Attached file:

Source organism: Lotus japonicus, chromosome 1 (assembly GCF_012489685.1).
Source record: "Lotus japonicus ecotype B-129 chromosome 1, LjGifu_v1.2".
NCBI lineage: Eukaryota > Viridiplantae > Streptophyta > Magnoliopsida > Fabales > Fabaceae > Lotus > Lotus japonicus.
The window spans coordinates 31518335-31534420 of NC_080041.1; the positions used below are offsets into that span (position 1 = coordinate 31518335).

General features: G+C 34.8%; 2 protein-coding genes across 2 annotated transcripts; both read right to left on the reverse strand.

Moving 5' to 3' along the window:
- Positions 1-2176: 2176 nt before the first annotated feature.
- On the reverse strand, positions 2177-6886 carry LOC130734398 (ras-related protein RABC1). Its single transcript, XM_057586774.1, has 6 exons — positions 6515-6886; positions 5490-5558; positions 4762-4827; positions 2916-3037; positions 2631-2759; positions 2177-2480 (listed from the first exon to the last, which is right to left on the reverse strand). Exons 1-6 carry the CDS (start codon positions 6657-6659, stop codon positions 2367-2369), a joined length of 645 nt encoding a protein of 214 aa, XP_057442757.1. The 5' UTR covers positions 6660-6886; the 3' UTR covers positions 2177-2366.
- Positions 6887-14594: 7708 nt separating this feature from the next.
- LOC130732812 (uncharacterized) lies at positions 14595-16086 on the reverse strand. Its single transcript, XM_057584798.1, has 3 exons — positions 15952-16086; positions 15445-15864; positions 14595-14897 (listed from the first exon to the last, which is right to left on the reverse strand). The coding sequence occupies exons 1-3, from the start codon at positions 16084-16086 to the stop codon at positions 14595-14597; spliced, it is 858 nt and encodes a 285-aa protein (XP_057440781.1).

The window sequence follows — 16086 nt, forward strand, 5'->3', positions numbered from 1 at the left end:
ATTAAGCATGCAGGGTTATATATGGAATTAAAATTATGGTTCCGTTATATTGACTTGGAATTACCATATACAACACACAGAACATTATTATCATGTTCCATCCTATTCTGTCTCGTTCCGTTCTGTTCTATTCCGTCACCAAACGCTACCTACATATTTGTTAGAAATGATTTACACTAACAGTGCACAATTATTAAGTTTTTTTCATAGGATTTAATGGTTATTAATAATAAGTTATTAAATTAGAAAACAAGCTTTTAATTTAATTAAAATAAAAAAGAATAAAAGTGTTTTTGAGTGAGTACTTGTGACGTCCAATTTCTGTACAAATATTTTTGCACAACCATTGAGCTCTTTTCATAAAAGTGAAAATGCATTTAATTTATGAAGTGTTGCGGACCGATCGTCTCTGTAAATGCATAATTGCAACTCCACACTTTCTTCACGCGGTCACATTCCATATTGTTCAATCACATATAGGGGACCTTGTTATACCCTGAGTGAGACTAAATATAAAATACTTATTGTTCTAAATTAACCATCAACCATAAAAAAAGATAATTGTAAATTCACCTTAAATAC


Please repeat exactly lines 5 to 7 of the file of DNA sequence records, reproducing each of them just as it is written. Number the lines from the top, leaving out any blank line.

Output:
General features: G+C 34.8%; 2 protein-coding genes across 2 annotated transcripts; both read right to left on the reverse strand.

Moving 5' to 3' along the window:
- Positions 1-2176: 2176 nt before the first annotated feature.